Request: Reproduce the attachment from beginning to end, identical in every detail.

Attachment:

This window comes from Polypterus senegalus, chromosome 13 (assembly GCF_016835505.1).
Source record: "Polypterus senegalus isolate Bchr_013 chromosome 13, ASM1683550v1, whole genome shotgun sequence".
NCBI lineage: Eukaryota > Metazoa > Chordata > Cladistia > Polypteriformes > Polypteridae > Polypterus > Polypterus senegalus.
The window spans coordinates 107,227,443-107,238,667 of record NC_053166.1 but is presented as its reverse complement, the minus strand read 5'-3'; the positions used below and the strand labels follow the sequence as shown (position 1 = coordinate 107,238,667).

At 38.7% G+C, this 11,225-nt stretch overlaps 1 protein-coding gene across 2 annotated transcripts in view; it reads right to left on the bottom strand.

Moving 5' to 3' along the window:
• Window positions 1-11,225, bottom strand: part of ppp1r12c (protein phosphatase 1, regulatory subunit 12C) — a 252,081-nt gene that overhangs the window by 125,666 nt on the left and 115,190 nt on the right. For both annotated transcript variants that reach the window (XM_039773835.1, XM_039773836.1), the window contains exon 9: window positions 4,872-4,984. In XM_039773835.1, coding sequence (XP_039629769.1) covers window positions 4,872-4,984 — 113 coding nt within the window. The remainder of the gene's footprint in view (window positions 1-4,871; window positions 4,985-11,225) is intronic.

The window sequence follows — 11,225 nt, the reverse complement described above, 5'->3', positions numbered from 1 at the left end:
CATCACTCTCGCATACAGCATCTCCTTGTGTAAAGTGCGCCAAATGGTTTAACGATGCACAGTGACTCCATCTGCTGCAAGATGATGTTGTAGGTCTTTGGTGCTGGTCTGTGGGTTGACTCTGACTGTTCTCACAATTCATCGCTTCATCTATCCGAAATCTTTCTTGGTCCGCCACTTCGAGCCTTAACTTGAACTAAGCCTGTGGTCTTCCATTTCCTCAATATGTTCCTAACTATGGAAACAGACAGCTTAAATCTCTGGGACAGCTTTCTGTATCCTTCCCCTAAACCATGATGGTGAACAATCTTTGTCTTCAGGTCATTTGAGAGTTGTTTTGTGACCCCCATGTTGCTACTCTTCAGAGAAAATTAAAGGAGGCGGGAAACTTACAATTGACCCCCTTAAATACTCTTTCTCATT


This window comes from Polypterus senegalus, chromosome 13 (assembly GCF_016835505.1).
Source record: "Polypterus senegalus isolate Bchr_013 chromosome 13, ASM1683550v1, whole genome shotgun sequence".
NCBI lineage: Eukaryota > Metazoa > Chordata > Cladistia > Polypteriformes > Polypteridae > Polypterus > Polypterus senegalus.
The window spans coordinates 107,227,443-107,238,667 of record NC_053166.1 but is presented as its reverse complement, the minus strand read 5'-3'; the positions used below and the strand labels follow the sequence as shown (position 1 = coordinate 107,238,667).

At 38.7% G+C, this 11,225-nt stretch overlaps 1 protein-coding gene across 2 annotated transcripts in view; it reads right to left on the bottom strand.

Moving 5' to 3' along the window:
• Window positions 1-11,225, bottom strand: part of ppp1r12c (protein phosphatase 1, regulatory subunit 12C) — a 252,081-nt gene that overhangs the window by 125,666 nt on the left and 115,190 nt on the right. For both annotated transcript variants that reach the window (XM_039773835.1, XM_039773836.1), the window contains exon 9: window positions 4,872-4,984. In XM_039773835.1, coding sequence (XP_039629769.1) covers window positions 4,872-4,984 — 113 coding nt within the window. The remainder of the gene's footprint in view (window positions 1-4,871; window positions 4,985-11,225) is intronic.

The window sequence follows — 11,225 nt, the reverse complement described above, 5'->3', positions numbered from 1 at the left end:
CATCACTCTCGCATACAGCATCTCCTTGTGTAAAGTGCGCCAAATGGTTTAACGATGCACAGTGACTCCATCTGCTGCAAGATGATGTTGTAGGTCTTTGGTGCTGGTCTGTGGGTTGACTCTGACTGTTCTCACAATTCATCGCTTCATCTATCCGAAATCTTTCTTGGTCCGCCACTTCGAGCCTTAACTTGAACTAAGCCTGTGGTCTTCCATTTCCTCAATATGTTCCTAACTATGGAAACAGACAGCTTAAATCTCTGGGACAGCTTTCTGTATCCTTCCCCTAAACCATGATGGTGAACAATCTTTGTCTTCAGGTCATTTGAGAGTTGTTTTGTGACCCCCATGTTGCTACTCTTCAGAGAAAATTAAAGGAGGCGGGAAACTTACAATTGACCCCCTTAAATACTCTTTCTCATT